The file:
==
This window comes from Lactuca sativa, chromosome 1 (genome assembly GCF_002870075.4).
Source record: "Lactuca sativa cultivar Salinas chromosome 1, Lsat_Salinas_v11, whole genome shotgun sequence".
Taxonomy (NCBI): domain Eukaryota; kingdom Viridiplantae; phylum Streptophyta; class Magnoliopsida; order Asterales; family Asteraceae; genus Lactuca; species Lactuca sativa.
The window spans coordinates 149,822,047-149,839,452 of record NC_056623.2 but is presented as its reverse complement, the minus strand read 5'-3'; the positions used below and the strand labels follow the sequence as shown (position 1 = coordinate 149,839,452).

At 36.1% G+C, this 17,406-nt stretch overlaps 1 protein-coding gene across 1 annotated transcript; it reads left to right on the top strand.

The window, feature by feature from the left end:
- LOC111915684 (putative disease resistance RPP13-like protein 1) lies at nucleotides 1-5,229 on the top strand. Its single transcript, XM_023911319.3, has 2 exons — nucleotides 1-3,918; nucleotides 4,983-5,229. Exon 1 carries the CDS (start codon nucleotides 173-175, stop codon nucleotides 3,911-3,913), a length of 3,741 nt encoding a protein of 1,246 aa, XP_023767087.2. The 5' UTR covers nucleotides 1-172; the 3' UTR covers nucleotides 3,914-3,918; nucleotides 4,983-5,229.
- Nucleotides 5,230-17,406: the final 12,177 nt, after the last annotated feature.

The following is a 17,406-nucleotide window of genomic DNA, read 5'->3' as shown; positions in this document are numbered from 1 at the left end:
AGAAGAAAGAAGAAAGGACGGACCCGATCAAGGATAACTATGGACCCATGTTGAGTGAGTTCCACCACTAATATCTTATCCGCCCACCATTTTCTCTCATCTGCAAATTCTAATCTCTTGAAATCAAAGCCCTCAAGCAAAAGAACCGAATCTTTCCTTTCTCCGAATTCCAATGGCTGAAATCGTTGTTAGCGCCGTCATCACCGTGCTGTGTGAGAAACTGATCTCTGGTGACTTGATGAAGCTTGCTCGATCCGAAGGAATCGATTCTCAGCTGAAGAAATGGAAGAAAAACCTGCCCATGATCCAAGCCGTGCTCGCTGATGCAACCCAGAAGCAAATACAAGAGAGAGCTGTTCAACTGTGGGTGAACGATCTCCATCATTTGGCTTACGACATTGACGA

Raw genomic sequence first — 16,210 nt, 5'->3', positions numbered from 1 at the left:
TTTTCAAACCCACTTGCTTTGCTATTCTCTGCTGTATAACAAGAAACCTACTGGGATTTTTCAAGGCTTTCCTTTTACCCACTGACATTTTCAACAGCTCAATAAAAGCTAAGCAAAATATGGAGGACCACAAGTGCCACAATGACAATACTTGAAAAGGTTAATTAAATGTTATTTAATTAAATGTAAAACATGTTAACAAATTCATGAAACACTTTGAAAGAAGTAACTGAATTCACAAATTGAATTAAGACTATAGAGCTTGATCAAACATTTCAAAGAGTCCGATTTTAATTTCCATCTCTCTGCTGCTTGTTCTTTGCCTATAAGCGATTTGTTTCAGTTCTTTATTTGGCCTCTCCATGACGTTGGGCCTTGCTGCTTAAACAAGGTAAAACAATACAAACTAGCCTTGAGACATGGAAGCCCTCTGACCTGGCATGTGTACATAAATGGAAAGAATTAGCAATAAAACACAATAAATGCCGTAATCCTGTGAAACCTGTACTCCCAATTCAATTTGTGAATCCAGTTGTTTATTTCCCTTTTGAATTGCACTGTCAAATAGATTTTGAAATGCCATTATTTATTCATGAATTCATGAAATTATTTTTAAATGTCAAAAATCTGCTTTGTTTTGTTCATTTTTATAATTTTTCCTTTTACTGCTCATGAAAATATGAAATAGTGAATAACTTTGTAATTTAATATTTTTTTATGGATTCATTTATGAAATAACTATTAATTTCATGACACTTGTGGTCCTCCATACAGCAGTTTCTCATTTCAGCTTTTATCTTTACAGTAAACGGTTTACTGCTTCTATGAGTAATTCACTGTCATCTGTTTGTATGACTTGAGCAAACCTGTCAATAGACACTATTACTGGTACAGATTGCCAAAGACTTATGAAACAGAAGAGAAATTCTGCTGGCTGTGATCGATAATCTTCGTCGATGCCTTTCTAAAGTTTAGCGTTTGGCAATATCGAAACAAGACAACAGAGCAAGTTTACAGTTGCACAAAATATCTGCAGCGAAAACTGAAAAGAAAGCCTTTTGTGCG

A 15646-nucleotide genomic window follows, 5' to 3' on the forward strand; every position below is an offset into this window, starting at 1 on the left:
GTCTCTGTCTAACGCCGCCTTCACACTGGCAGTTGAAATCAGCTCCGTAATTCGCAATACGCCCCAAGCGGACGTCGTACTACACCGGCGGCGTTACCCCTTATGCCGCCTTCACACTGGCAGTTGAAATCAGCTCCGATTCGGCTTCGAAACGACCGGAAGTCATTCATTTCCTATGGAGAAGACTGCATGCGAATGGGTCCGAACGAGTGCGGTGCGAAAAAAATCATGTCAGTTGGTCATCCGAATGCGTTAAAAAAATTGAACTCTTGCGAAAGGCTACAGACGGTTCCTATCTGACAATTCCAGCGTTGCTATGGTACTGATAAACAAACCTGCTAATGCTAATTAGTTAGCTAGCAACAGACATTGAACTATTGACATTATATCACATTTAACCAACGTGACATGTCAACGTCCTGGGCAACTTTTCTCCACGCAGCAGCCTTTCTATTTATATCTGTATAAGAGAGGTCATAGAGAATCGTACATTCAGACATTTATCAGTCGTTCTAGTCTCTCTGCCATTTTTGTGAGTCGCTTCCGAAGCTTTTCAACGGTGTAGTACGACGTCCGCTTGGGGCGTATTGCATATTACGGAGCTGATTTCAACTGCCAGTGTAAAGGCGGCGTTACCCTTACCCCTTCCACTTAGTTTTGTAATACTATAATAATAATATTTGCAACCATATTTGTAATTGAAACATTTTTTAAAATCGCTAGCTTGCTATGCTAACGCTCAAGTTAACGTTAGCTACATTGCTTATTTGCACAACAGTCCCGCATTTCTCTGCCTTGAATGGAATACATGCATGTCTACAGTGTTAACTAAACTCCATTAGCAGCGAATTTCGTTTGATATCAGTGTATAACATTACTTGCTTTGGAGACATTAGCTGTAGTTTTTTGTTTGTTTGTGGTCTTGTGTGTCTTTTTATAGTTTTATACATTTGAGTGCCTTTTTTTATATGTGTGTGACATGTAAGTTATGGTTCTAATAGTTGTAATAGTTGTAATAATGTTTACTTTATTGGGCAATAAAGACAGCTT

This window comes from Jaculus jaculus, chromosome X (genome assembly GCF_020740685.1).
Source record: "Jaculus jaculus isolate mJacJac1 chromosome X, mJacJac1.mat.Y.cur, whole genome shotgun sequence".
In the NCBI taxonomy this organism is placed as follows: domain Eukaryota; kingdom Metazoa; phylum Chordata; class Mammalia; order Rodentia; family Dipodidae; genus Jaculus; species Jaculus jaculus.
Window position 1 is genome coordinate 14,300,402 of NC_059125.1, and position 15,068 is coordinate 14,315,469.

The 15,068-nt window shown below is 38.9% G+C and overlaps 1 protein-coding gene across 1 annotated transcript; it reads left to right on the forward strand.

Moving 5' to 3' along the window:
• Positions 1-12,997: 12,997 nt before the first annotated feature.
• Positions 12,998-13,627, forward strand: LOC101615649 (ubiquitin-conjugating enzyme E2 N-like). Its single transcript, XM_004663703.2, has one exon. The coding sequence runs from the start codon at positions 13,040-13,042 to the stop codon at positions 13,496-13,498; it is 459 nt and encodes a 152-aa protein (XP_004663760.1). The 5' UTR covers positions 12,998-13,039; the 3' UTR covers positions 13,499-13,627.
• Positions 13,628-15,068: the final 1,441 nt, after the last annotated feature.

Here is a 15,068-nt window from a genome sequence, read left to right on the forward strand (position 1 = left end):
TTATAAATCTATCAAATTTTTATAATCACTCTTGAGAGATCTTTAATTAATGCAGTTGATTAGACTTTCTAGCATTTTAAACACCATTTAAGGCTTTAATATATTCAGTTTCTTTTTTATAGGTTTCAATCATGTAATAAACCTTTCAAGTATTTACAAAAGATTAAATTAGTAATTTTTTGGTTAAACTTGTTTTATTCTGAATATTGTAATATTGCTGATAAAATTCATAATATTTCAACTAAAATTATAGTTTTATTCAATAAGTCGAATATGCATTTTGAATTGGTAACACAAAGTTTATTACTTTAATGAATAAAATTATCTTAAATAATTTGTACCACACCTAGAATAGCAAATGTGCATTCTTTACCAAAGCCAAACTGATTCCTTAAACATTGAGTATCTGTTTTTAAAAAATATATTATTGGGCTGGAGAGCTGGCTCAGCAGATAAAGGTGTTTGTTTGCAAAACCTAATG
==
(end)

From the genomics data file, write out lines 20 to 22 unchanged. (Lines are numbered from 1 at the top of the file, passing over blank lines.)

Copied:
Moving 5' to 3' along the window:
• Positions 1-12,997: 12,997 nt before the first annotated feature.
• Positions 12,998-13,627, forward strand: LOC101615649 (ubiquitin-conjugating enzyme E2 N-like). Its single transcript, XM_004663703.2, has one exon. The coding sequence runs from the start codon at positions 13,040-13,042 to the stop codon at positions 13,496-13,498; it is 459 nt and encodes a 152-aa protein (XP_004663760.1). The 5' UTR covers positions 12,998-13,039; the 3' UTR covers positions 13,499-13,627.